In this blog post I look at the main considerations when implementing email marketing:
- Your communications are reaching your current and potential customers directly to their inboxes and not relying on social media where your message may by missed
- Your email list doesn’t have to be huge to make a difference to your business. What would 10 new clients do for your business?
- Be in it to win it. Start building your list today
- Send the right message to the right audience by segmenting your list
- Spend time looking at the results and following up
Keep your community close to home
As a big fan of listening to podcasts and in particular those from well-known online marketing experts and bloggers, I would be a rich woman if I had a pound for every time I heard their advice on email marketing. The phrase ‘don’t build your house on rented land’ crops up with increasing frequency. What this means is that you should be careful if you rely purely on social media for creating a community as you never quite know what Facebook might throw at us next. Over the past two years or so the reach of your posts to a Facebook page has dropped to about 5% of your Facebook likes as the ‘pay to play’ model takes hold. Additionally, relying on your website hitting the heights in the Google rankings can be tricky unless you are employing the services of a nimble SEO expert. One change and your rankings can plummet.
The online marketers extol the virtue of collecting subscribers to your email communications as the route to focus upon. Once you have a confirmed email address you have permission to communicate with that person on a regular basis and, unless you are very unfortunate, it’s unlikely you will lose their email address or be hit by an algorithm change.
There are of course rules and best practices to be followed and regulations such as the GDPR EU privacy law to follow from May 25, 2018 https://litmus.com/blog/gdpr-what-europes-new-privacy-law-means-for-email-marketers but it is the simplicity of and the potential for email marketing which makes it so compelling.
The Myth of ‘The Money is in the List’
I am somewhat ambivalent about the advice that some marketers give that the more email addresses you collect the better. It’s a bit like saying the more LinkedIn connections you have the better. On the one hand, yes, you have more messages going out and potentially a higher rate of success by sheer volume but on the other unless the quality of those connections is high there is little point in this mass emailing. Whilst email marketing is inexpensive there is still usually a cost involved.
The recommended size of a list is totally dependent upon the type of business you are in. For a company selling high value software as a service in the enterprise space a small, highly targeted list is likely to yield many more benefits compared with a large unwieldy random set of email addresses to sales@… Or info@… Think how much more effective a sector-focused newsletter is than one that is generic. We all prefer communications to be focused on solving our particular problems not just a generalities. On the other hand, an ecommerce store selling low margin goods a large list is much more appropriate.
Build your list from the beginning
If you are considering email marketing but have yet to start, begin NOW – not tomorrow or next week or month – NOW. The sooner you start sending regular useful information to existing and prospective clients the better. Even Pat Flynn of Smart Passive Income and Darren Rowse of ProBlogger and Digital Photography School regret not starting their lists earlier. Fortunately, they twigged pretty quickly the error of their ways and now have 100s of 1000sof subscribers and businesses built on email and content.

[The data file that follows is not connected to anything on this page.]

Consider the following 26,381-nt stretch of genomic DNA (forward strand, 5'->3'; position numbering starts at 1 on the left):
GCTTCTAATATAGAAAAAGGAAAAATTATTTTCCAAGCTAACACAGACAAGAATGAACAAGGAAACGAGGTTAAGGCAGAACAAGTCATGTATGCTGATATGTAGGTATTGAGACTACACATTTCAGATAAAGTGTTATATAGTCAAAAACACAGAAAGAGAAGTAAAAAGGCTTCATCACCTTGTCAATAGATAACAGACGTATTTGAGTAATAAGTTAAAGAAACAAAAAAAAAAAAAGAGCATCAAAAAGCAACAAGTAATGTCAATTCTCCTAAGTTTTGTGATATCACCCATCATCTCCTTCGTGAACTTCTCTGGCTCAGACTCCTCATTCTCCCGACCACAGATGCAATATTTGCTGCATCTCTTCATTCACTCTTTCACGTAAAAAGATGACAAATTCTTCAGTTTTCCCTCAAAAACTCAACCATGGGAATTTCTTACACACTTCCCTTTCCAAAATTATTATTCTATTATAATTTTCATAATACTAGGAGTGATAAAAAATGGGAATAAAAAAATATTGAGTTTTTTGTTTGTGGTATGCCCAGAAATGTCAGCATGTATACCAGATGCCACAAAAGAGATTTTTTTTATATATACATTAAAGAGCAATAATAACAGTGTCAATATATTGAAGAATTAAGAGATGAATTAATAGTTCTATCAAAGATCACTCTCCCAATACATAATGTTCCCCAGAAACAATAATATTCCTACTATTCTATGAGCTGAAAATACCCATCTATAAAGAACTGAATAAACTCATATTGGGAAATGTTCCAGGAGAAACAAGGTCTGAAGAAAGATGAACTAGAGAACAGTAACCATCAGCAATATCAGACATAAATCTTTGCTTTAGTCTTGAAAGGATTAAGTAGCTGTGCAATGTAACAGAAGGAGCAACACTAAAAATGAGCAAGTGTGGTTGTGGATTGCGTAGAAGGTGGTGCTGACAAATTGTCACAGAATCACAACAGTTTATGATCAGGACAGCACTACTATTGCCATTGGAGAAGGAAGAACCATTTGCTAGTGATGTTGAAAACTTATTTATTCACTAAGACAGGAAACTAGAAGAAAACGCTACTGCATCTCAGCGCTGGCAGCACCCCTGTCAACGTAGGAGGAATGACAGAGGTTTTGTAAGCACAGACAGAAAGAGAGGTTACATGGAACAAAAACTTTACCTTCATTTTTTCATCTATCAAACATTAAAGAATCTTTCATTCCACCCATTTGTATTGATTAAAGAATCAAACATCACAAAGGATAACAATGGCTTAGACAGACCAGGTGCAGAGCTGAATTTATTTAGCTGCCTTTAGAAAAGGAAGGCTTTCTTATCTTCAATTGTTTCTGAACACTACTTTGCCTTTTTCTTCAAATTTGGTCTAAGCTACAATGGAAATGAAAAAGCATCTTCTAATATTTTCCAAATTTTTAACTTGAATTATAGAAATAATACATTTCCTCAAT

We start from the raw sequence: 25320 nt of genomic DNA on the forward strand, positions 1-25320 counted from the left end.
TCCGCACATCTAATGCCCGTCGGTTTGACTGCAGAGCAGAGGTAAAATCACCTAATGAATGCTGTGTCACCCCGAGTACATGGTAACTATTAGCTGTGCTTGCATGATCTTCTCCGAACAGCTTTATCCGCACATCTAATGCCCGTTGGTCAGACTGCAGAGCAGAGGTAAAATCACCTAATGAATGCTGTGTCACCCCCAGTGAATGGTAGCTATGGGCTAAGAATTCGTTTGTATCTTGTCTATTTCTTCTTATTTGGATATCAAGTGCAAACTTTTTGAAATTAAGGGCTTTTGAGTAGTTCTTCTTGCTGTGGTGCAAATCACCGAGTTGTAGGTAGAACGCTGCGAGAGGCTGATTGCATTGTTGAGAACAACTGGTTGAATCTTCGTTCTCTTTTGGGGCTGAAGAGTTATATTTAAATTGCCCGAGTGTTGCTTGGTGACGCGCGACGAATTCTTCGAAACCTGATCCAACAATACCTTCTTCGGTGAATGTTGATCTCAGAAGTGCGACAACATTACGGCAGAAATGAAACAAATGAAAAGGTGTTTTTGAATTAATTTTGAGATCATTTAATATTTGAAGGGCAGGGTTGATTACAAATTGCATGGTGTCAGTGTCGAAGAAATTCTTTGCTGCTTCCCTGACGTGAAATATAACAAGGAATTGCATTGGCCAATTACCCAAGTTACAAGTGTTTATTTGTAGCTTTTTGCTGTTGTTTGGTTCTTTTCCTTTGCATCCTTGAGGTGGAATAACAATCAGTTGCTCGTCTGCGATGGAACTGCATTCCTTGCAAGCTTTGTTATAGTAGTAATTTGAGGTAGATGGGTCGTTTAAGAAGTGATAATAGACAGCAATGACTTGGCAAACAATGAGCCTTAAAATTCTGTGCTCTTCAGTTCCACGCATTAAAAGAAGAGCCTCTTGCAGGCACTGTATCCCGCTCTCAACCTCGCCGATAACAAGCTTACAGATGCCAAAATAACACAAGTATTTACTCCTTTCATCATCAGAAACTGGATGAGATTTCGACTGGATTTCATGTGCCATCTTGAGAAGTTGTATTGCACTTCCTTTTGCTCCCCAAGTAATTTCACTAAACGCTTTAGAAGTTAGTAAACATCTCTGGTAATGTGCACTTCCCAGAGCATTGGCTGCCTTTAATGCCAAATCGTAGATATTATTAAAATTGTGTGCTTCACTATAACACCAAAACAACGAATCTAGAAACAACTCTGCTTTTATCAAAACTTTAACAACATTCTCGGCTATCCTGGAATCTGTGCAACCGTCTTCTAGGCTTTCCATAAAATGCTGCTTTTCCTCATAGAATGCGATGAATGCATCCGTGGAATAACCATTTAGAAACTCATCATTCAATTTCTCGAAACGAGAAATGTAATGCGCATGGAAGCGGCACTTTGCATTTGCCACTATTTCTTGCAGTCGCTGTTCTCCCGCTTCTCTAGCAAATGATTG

If you haven’t selected an email marketing provider yet I would highly recommend saving potential clients in a group using your existing email service or even to a spreadsheet. Office 365 has a People app to help group your contacts and other email services will provide this function too.
Segment your list
Whether you have a list of 100, 1,000, or 10,000, separating your audience into different segments depending on their characteristics or interests allows you to send specific messages to specific people.
In a world where we are drowning in information, ensuring the right message is going to the right people increases the likelihood of them reading it and taking action. This approach turns the general into the specific.
For example, if I run a spa with three offerings – beauty treatments, therapies and products, I may decide to segment my customers into three lists. This allows me to offer loyal beauty treatment clients a specific special offer or to cross-promote other services with a discount.
Monitor the results
In a noisy world it is hard to get your message heard. Once you have crafted your email designed the layout added an image and sent it out, the next step is to monitor who opened and where they clicked. Clear call to action are a must – what do you want your readers to do? Make it clear by using icons or boxes with instructions.
I have recently streamlined my list by collecting all those who had opened emails in the past year. This has meant my open rates have shot up to 55%!
Taking email to the next level
When you have:
- chosen your platform,
- created a template,
- gathered your contact information and
- sent out your first few emails,
…the next step is to implement some automation and this will be subject of an upcoming blog post.
If you are looking for the latest trends in email marketing, take a look at this post from eConsultancy:
So to sum up:
Email marketing is the most successful online channel for growth, outstripping social media, paid advertising and search. It is easy to implement requiring little technical knowledge and it allows you to develop close relationships with your existing and potential clients.